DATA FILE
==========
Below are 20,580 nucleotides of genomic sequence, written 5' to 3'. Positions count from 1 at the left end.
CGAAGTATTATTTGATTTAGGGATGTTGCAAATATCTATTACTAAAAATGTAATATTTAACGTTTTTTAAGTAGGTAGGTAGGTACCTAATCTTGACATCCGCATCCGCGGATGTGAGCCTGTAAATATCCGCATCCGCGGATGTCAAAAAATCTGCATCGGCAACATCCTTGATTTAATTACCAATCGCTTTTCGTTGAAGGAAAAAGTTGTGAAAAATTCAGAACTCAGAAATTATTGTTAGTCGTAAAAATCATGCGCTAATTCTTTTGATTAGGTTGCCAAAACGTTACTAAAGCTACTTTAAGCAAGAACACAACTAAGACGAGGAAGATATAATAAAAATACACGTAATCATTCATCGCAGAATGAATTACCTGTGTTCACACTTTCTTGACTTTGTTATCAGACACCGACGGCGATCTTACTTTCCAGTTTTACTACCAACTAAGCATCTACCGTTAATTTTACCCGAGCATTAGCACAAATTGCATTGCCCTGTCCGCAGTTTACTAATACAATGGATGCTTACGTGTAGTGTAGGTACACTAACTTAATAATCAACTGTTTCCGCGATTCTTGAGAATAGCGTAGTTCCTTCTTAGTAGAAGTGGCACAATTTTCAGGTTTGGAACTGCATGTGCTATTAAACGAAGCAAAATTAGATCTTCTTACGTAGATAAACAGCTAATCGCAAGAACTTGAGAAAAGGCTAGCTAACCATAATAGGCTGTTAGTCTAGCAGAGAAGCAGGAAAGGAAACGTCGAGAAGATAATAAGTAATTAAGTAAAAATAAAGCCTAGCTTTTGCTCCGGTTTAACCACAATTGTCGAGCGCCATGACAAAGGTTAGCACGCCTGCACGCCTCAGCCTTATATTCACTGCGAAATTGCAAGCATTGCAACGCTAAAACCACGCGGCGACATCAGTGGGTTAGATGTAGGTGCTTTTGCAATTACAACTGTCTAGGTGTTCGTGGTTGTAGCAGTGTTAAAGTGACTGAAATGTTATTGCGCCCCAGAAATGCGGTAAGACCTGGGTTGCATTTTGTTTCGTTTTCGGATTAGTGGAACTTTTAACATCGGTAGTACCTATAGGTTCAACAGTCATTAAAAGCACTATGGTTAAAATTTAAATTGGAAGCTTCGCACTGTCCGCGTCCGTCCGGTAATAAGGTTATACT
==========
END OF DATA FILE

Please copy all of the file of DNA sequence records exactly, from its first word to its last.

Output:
Below are 20,580 nucleotides of genomic sequence, written 5' to 3'. Positions count from 1 at the left end.
CGAAGTATTATTTGATTTAGGGATGTTGCAAATATCTATTACTAAAAATGTAATATTTAACGTTTTTTAAGTAGGTAGGTAGGTACCTAATCTTGACATCCGCATCCGCGGATGTGAGCCTGTAAATATCCGCATCCGCGGATGTCAAAAAATCTGCATCGGCAACATCCTTGATTTAATTACCAATCGCTTTTCGTTGAAGGAAAAAGTTGTGAAAAATTCAGAACTCAGAAATTATTGTTAGTCGTAAAAATCATGCGCTAATTCTTTTGATTAGGTTGCCAAAACGTTACTAAAGCTACTTTAAGCAAGAACACAACTAAGACGAGGAAGATATAATAAAAATACACGTAATCATTCATCGCAGAATGAATTACCTGTGTTCACACTTTCTTGACTTTGTTATCAGACACCGACGGCGATCTTACTTTCCAGTTTTACTACCAACTAAGCATCTACCGTTAATTTTACCCGAGCATTAGCACAAATTGCATTGCCCTGTCCGCAGTTTACTAATACAATGGATGCTTACGTGTAGTGTAGGTACACTAACTTAATAATCAACTGTTTCCGCGATTCTTGAGAATAGCGTAGTTCCTTCTTAGTAGAAGTGGCACAATTTTCAGGTTTGGAACTGCATGTGCTATTAAACGAAGCAAAATTAGATCTTCTTACGTAGATAAACAGCTAATCGCAAGAACTTGAGAAAAGGCTAGCTAACCATAATAGGCTGTTAGTCTAGCAGAGAAGCAGGAAAGGAAACGTCGAGAAGATAATAAGTAATTAAGTAAAAATAAAGCCTAGCTTTTGCTCCGGTTTAACCACAATTGTCGAGCGCCATGACAAAGGTTAGCACGCCTGCACGCCTCAGCCTTATATTCACTGCGAAATTGCAAGCATTGCAACGCTAAAACCACGCGGCGACATCAGTGGGTTAGATGTAGGTGCTTTTGCAATTACAACTGTCTAGGTGTTCGTGGTTGTAGCAGTGTTAAAGTGACTGAAATGTTATTGCGCCCCAGAAATGCGGTAAGACCTGGGTTGCATTTTGTTTCGTTTTCGGATTAGTGGAACTTTTAACATCGGTAGTACCTATAGGTTCAACAGTCATTAAAAGCACTATGGTTAAAATTTAAATTGGAAGCTTCGCACTGTCCGCGTCCGTCCGGTAATAAGGTTATACT